Society for Linguistic Anthropology
Oral Presentation Session
In this paper, I first address the notion of the monologue speaker who “expects no answer” (Mannheim & Tedlock, 1995). In contrast to Bakhtin’s concept of dialogicality, “the monologic imagination often takes the form of denial or dismissal, refusing to take up the other expression in a meaningful way” (Tomlinson, 2017). In their attempts to speak monologically, this becomes noticeably “apparent when people claim to represent a nation’s Geist, speak in the voice of ‘we, the people’, and speak in the voice of God” (Tomlinson, 2017). This has been dramatically demonstrated by Trump in his daily comments via tweets, press conferences, and campaign-style rallies. I argue this purposeful heterotopia of deviation (Foucault, 1967/1984) distracts us in ways that derail progressive movements.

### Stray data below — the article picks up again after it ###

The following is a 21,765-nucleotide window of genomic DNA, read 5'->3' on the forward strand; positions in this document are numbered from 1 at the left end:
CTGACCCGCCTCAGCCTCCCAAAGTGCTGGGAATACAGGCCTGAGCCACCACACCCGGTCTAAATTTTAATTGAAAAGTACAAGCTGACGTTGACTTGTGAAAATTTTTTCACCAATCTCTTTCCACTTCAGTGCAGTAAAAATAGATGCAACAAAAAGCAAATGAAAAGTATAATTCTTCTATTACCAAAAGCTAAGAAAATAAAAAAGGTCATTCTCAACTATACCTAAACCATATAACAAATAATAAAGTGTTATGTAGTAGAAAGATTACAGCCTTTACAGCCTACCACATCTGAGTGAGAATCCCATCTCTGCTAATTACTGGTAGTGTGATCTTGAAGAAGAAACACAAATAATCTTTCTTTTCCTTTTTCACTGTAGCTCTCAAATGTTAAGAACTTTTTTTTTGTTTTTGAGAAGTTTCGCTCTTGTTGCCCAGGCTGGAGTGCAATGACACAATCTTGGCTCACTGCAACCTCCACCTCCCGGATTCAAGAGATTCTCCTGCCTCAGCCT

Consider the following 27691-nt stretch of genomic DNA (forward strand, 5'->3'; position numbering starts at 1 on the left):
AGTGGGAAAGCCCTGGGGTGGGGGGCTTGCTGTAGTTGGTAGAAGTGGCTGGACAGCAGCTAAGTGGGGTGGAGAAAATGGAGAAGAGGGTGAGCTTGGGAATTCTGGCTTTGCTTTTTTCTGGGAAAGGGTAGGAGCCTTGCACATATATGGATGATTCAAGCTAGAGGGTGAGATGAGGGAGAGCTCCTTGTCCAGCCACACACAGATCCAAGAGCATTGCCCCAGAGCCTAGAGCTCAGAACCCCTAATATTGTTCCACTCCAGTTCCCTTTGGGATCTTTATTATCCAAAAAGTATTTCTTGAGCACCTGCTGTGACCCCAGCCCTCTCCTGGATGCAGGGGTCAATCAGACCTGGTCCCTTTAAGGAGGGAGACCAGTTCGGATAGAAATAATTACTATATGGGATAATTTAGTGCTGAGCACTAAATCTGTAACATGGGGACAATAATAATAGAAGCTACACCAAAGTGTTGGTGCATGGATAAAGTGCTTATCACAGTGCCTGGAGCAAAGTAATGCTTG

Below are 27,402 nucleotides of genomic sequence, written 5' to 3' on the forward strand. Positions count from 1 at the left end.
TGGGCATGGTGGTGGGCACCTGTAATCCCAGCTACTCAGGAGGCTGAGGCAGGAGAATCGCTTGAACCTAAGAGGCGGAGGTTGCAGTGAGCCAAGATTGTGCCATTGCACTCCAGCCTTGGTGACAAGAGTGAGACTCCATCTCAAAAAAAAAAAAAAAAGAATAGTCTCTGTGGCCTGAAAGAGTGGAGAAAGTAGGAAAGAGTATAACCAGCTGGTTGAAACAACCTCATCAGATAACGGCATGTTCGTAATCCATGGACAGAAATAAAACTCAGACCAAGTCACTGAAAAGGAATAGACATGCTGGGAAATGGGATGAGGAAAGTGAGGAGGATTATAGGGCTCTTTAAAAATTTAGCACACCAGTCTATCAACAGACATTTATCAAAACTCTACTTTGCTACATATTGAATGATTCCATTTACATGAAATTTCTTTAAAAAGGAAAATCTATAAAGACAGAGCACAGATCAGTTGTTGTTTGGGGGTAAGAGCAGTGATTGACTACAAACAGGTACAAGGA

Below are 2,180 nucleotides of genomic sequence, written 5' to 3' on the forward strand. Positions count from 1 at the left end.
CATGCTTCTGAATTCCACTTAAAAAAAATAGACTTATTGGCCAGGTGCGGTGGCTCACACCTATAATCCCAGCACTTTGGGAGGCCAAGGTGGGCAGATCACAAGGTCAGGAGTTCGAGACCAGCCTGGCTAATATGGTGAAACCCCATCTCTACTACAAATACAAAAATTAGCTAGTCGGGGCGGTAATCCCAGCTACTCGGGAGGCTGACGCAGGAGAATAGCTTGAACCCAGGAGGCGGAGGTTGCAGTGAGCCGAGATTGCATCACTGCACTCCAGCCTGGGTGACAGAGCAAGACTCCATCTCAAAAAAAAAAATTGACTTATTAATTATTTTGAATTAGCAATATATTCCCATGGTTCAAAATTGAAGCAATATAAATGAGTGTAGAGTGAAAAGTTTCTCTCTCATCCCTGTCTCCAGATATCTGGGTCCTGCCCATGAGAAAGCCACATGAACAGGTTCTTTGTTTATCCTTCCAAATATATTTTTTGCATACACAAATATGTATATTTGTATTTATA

I then discuss the sociolinguistic affordances and limitations of what has been called “public pedagogy” – the various educational and learning activities occurring in public domains such as social media – in engaging with the monologue speaker. However, this may inadvertently play into what Jodi Dean has termed “communicative capitalism”, which is a “democracy that talks without responding” (2009). To counter this communicative capitalism, I explore discursive responses in which we can choose to be what Martel (2017) called “the misinterpellated subject” in showing up for an interpellation (Althusser, 1971) clearly not meant for us – as in ‘Make America Great Again’. I argue that this agentive act of “purposive misunderstanding” through both discourse and action can develop effective counter-hegemonic responses to the monologue speaker expecting no answer.